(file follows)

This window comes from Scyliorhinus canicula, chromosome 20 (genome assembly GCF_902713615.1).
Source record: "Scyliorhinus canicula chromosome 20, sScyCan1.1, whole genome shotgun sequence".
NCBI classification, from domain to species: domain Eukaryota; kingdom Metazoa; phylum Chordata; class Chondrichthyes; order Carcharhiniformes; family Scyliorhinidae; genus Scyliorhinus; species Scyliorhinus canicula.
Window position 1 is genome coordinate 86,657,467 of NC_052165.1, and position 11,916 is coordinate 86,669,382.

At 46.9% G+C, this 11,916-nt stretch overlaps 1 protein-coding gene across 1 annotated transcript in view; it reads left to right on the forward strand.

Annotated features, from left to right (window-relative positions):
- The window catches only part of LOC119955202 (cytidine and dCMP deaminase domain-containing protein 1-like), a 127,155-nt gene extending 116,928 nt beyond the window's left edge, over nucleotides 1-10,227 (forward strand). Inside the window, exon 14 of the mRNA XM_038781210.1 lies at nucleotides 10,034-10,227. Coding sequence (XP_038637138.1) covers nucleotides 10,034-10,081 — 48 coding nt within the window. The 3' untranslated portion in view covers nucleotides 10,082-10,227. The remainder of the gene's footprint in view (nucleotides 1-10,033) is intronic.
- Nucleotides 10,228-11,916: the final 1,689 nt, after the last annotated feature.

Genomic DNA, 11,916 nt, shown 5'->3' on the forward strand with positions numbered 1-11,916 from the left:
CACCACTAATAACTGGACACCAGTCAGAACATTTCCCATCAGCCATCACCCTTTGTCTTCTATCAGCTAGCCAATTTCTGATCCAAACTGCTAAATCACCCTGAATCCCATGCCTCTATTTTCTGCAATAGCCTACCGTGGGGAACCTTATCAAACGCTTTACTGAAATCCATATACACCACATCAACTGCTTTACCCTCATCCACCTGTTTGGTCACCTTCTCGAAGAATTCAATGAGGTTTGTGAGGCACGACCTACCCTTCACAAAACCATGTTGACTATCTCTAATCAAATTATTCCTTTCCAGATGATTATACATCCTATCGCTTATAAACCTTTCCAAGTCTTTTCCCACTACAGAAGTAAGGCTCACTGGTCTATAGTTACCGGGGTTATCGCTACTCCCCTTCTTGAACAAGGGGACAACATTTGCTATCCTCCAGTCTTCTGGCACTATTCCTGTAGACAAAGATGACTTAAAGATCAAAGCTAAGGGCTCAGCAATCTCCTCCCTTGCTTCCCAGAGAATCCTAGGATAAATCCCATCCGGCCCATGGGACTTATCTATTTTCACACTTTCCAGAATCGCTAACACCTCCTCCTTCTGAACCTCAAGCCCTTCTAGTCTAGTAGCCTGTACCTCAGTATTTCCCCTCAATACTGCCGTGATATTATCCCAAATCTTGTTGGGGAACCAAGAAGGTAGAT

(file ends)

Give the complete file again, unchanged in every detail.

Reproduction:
This window comes from Scyliorhinus canicula, chromosome 20 (genome assembly GCF_902713615.1).
Source record: "Scyliorhinus canicula chromosome 20, sScyCan1.1, whole genome shotgun sequence".
NCBI classification, from domain to species: domain Eukaryota; kingdom Metazoa; phylum Chordata; class Chondrichthyes; order Carcharhiniformes; family Scyliorhinidae; genus Scyliorhinus; species Scyliorhinus canicula.
Window position 1 is genome coordinate 86,657,467 of NC_052165.1, and position 11,916 is coordinate 86,669,382.

At 46.9% G+C, this 11,916-nt stretch overlaps 1 protein-coding gene across 1 annotated transcript in view; it reads left to right on the forward strand.

Annotated features, from left to right (window-relative positions):
- The window catches only part of LOC119955202 (cytidine and dCMP deaminase domain-containing protein 1-like), a 127,155-nt gene extending 116,928 nt beyond the window's left edge, over nucleotides 1-10,227 (forward strand). Inside the window, exon 14 of the mRNA XM_038781210.1 lies at nucleotides 10,034-10,227. Coding sequence (XP_038637138.1) covers nucleotides 10,034-10,081 — 48 coding nt within the window. The 3' untranslated portion in view covers nucleotides 10,082-10,227. The remainder of the gene's footprint in view (nucleotides 1-10,033) is intronic.
- Nucleotides 10,228-11,916: the final 1,689 nt, after the last annotated feature.

Genomic DNA, 11,916 nt, shown 5'->3' on the forward strand with positions numbered 1-11,916 from the left:
CACCACTAATAACTGGACACCAGTCAGAACATTTCCCATCAGCCATCACCCTTTGTCTTCTATCAGCTAGCCAATTTCTGATCCAAACTGCTAAATCACCCTGAATCCCATGCCTCTATTTTCTGCAATAGCCTACCGTGGGGAACCTTATCAAACGCTTTACTGAAATCCATATACACCACATCAACTGCTTTACCCTCATCCACCTGTTTGGTCACCTTCTCGAAGAATTCAATGAGGTTTGTGAGGCACGACCTACCCTTCACAAAACCATGTTGACTATCTCTAATCAAATTATTCCTTTCCAGATGATTATACATCCTATCGCTTATAAACCTTTCCAAGTCTTTTCCCACTACAGAAGTAAGGCTCACTGGTCTATAGTTACCGGGGTTATCGCTACTCCCCTTCTTGAACAAGGGGACAACATTTGCTATCCTCCAGTCTTCTGGCACTATTCCTGTAGACAAAGATGACTTAAAGATCAAAGCTAAGGGCTCAGCAATCTCCTCCCTTGCTTCCCAGAGAATCCTAGGATAAATCCCATCCGGCCCATGGGACTTATCTATTTTCACACTTTCCAGAATCGCTAACACCTCCTCCTTCTGAACCTCAAGCCCTTCTAGTCTAGTAGCCTGTACCTCAGTATTTCCCCTCAATACTGCCGTGATATTATCCCAAATCTTGTTGGGGAACCAAGAAGGTAGAT